The engine control module (ECM), also referred to as the engine control unit (ECU), is a critical component which links your engine to the central computer of your vehicle. The ECM manages most of the functions of the engine, based on the information it receives from other systems and electronic components within the vehicle.
If the ECM were to become damaged or faulty, then it could spell trouble for the entire engine because it would not be managed properly. If the engine is not managed properly, then it is not going to operate properly and then your car won’t work properly. You see how it all links together?
Top 5 Symptoms of a Bad Engine Control Module
If you have a bad ECM in your vehicle, the symptoms will become more than obvious. But it is important that you recognize these symptoms as they arise, so you can do something about it right away.
Here are 5 common symptoms of a bad engine control unit in a vehicle.
1) Bad Engine Performance
A big symptom that you will notice from a bad engine control module is poor engine performance. Your engine will start to have bad timing and it won’t get power as efficiently as it used to from the internal combustion process.
This will ultimately affect your ability to accelerate the vehicle as you step on the gas pedal. If you notice any kind of acceleration issues, then it could be because of a bad engine control module.
2) Engine Stalling
Along with a weak engine performance, you could actually experience the engine misfiring or at least stalling a lot. This doesn’t necessarily mean anything is wrong with the engine itself, but it does mean there could be a malfunction taking place with the engine control unit.
The engine stalling will likely be inconsistent, so it may stall sometimes and then clear up at other times. But even if you experience it one time, you should do something about it right away.
3) Bad Fuel Economy
When the engine control module is glitchy, the engine might not always know the right amount of fuel to deliver to the internal combustion process. Often times, it will start burning more fuel than usual just to sustain its normal driving needs.
This will drive down the vehicle’s fuel economy, which means you’ll be paying more money at the gas pump.
4) Check Engine Light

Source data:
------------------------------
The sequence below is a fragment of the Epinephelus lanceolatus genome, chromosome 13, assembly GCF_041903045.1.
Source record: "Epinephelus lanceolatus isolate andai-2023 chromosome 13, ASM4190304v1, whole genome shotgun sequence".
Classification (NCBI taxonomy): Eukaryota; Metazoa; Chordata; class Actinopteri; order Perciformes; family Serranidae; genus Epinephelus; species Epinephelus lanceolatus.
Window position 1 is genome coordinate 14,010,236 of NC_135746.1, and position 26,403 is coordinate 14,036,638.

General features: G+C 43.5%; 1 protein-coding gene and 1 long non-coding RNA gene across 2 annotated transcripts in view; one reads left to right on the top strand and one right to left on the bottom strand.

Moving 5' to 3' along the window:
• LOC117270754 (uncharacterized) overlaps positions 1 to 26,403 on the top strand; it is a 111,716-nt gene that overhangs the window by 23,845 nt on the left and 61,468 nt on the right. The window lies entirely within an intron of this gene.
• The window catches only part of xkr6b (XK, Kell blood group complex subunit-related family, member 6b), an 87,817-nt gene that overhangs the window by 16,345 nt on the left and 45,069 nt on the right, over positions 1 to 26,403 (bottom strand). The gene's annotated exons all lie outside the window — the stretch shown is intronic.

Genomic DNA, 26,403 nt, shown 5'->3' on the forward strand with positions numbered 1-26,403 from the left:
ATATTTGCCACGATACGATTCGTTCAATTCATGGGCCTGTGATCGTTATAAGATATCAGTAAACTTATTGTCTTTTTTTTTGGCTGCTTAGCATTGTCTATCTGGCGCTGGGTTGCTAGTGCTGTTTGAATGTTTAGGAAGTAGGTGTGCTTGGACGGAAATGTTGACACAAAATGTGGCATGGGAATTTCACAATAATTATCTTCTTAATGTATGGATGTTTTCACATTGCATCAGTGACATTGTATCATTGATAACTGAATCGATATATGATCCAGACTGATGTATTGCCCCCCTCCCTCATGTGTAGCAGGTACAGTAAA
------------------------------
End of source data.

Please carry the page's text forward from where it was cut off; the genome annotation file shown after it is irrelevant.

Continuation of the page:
One of the most obvious indicators of a possible ECM issue is when the check engine light illuminates on your dashboard. This warning light could mean any number of possible issues with the engine.
If you’re lucky, it will only mean the engine control unit is in trouble and not the entire engine itself. You will need to use a diagnostic scanner to confirm what the actual issue is.
5) Car Won’t Start
If your car simply does not start and you can’t figure out why, then it may be because the engine control module has gone bad or stopped functioning completely.
You may still get your engine to crank but that’s all it will do. If the engine control unit is not working, then it won’t be able to send electronic input to the engine.
Average ECM Replacement Cost
If you know for sure that your engine control module is not working properly, then you will need to replace it if you want to keep your car driveable.
The replacement cost of the engine control module is definitely not cheap and starts at about $600, but could go up as high as $2,000. The exact cost will mainly depend on the make and model of your vehicle. Used or refurbished ECUs can often be had at a huge savings.
The parts expense will cost the most. The computer alone is usually priced somewhere in the range of $400 to $1,600. The labor costs will likely be somewhere between $150 and $200.
So, even if you find an inexpensive (qualified) mechanic to perform the replacement job, you will still need to spend a great deal of money on the engine control module itself.
Related: Body Control Module Replacement Cost
Frequently Asked Questions
Can You Replace an ECM On Your Own?
Replacing an engine control module is generally not a do-it-yourself project for the average vehicle owner. ECMs require programming with specialized equipment only professional mechanics have access to. Without proper programming, the new ECM will not function correctly and the vehicle may not start or run properly.